The evolution of the pandemic will continue to set the pace of the global economy
Just when we thought the worst was behind us, the rapid spread of the Omicron variant reminds us that the pandemic is far from being under control. All the indicators suggest there will be a slowdown in economic activity in Q1 2022, both in developed and emerging economies. This weak start to the year may mean that the slowdown we expect for 2022 may be even more pronounced than we estimated at the close of this report. The global outlook is therefore once again conditioned by the evolution of the pandemic, although progress in the vaccinations, the availability of antiretroviral drugs and economic agents’ adaptation to operating in a context with restrictions and high uncertainty could soften the impact that any measures taken in the event of further outbreaks may have on growth.
The deterioration in the pandemic will prolong the global supply chain problems, at least in the short term, as China continues to pursue a zero-COVID policy. Indeed, freight costs are back on the rise and we will have to wait and see to what extent this upward pressure on prices is offset by the reduced pressure from demand in a context of economic slowdown. We see a high risk that the fall in inflation will be slower than expected in the early months of the year, especially in advanced economies, but we continue to anticipate a correction from spring onwards.
The US is also experiencing a resurgence of the pandemic, and while the restrictions are not being tightened for the time being (unlike in the euro area), it still poses a potential risk to growth. Another element to keep a close eye on is inflation, which is rising sharply. In particular, the rise in inflation expectations explains the Fed’s clearly hawkish attitude, despite the risks that the pandemic poses for the growth outlook (see the Financial Markets section). Furthermore, besides the rising cost of inputs in the face of the persistent bottlenecks, the cost of labour is also on the rise. In this regard, the activity rate is still below its pre-pandemic level, which is partly attributable to changes in the behaviour of workers during the pandemic, resulting in a record number of job vacancies in excess of 10 million.
To illustrate this shift, in a recent survey by Gallup, 68% of workers approved of unions, the highest percentage in the last 57 years. This increased «class awareness» in a context of a clear imbalance in the labour market explains why attractive wages are being demanded in order to return to or remain in job positions. Furthermore, those jobs are expected to guarantee workers’ purchasing power in the current context of rising prices (inflation stood at 6.8% in November, a 40-year high). We will have to wait and see to what extent the rise in inflation ends up affecting consumers’ purchasing power, as for the time being they are still financing this spending with their pent-up savings. However, this «buffer» has now been largely used up: the savings rate has gone from almost 20% of disposable income in January to 6.9% in November, slightly below the pre-pandemic average.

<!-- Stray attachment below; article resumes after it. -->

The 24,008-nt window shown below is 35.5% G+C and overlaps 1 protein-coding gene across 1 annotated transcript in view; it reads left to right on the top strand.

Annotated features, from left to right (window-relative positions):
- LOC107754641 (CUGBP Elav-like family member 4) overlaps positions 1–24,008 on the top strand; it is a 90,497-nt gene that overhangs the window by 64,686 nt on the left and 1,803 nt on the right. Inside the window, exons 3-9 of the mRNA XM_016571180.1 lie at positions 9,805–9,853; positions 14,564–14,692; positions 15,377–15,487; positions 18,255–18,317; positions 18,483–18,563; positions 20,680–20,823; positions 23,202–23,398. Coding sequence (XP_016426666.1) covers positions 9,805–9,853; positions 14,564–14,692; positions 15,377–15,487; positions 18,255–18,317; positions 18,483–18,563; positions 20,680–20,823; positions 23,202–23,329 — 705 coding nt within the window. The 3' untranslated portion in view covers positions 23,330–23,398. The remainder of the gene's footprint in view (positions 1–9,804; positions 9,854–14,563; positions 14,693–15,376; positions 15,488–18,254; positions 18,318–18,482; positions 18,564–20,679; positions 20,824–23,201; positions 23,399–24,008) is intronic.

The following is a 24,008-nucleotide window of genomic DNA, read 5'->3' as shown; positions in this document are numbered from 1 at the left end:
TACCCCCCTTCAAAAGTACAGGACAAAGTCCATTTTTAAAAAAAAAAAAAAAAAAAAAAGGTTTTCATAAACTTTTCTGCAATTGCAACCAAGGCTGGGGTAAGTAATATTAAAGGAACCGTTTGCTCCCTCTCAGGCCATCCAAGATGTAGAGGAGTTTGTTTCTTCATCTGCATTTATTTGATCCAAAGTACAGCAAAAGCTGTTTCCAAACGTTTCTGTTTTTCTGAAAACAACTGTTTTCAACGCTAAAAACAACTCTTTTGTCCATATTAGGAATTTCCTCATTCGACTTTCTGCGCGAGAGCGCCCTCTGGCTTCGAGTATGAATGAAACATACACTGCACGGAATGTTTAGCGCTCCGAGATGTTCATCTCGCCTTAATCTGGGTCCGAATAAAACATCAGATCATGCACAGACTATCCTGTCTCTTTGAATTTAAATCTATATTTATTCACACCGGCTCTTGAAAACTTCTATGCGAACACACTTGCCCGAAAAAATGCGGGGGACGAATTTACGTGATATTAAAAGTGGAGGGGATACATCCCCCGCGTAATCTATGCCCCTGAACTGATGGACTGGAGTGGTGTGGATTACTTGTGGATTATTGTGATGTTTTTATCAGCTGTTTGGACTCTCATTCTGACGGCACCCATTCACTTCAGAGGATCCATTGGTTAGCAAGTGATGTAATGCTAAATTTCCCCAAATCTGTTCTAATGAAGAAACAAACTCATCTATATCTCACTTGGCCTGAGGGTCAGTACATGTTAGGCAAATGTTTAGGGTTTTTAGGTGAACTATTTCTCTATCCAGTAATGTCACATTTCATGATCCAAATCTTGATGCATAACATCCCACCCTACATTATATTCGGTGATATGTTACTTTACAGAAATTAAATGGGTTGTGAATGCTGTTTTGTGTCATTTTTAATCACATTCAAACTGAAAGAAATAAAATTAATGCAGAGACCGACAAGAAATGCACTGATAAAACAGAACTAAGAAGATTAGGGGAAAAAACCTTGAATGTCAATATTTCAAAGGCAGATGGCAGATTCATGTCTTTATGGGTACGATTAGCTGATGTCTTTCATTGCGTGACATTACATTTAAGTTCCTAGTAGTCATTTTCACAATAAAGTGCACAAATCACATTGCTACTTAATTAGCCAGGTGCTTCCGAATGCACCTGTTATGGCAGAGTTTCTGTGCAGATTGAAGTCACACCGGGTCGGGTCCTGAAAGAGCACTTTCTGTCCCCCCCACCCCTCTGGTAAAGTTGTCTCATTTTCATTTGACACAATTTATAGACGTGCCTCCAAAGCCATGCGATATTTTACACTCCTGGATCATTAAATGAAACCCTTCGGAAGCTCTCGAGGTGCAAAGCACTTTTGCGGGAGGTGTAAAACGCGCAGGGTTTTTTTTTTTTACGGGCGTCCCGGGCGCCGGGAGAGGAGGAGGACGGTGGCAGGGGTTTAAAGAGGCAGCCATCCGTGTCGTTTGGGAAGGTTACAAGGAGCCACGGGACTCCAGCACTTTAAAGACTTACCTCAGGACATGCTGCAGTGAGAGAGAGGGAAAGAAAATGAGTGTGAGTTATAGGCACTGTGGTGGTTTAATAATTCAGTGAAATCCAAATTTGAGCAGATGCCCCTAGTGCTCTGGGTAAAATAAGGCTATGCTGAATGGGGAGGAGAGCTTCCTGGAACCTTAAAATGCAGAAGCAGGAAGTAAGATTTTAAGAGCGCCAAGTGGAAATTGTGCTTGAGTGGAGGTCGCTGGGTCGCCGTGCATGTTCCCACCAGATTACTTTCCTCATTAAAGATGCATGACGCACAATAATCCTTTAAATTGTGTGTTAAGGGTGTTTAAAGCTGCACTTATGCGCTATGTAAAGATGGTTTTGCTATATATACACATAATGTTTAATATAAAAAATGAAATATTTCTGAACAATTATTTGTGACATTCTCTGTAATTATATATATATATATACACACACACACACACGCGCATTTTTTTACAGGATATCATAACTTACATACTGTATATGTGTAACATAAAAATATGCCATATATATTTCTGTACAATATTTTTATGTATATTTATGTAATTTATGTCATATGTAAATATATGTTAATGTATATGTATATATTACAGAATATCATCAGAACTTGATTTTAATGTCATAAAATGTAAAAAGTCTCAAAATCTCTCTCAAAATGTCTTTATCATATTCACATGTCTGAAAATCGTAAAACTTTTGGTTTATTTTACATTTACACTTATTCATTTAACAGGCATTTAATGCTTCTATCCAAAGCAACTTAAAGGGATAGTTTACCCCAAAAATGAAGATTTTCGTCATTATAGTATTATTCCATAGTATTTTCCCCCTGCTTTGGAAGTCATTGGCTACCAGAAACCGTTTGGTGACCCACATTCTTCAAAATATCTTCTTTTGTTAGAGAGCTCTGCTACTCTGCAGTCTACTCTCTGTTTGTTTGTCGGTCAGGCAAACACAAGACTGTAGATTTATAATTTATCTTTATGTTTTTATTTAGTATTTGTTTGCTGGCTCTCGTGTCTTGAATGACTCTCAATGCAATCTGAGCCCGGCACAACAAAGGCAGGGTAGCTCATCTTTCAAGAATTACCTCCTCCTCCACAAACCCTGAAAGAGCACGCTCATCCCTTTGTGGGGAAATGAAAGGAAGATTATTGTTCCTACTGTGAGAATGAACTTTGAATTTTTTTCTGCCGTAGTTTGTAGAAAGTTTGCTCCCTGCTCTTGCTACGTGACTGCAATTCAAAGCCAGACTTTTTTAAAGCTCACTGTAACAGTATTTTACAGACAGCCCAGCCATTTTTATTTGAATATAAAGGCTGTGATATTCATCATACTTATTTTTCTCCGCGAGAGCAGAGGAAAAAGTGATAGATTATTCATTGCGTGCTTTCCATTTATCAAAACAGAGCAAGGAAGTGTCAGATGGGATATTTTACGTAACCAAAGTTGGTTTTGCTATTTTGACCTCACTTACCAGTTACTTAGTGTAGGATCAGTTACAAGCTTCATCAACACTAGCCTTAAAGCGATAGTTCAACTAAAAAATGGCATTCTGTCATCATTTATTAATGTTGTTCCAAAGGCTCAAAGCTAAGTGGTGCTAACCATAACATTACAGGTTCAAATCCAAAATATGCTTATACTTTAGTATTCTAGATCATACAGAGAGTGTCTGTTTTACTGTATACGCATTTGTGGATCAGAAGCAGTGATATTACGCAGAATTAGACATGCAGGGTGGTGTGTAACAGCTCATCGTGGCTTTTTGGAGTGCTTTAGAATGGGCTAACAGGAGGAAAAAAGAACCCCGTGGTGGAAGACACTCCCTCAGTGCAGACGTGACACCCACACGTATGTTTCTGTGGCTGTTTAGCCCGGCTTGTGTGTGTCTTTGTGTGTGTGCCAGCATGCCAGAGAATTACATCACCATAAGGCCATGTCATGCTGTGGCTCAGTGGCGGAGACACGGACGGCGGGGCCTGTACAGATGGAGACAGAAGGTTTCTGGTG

In this context, Joe Biden’s 1.75-trillion-dollar Build Back Better fiscal plan, focusing on higher social spending and climate measures, stalled in the Senate in the face of a lack of support from Democratic Senator Joe Manchin. This rejection raises serious doubts over whether the plan’s economic measures can be approved in their current form.
The steady progress of the vaccinations has not prevented a worrying resurgence of the virus, forcing authorities to impose strict restrictions in a context marked by the persistence of global supply problems. Germany is the source of the greatest doubts, not only because of the strict measures imposed to contain the virus but also due to its high exposure to the bottlenecks: around 90% of the country’s manufacturing sector acknowledged suffering supply problems in October, compared to just over 50% in the euro area on average. Furthermore, at the European level there is a possibility that some of the projects included in the national recovery plans drawn up within the NGEU framework will need to be postponed due to a lack of materials. Thus, the risks to growth in Q1 2022 are clearly skewed to the downside.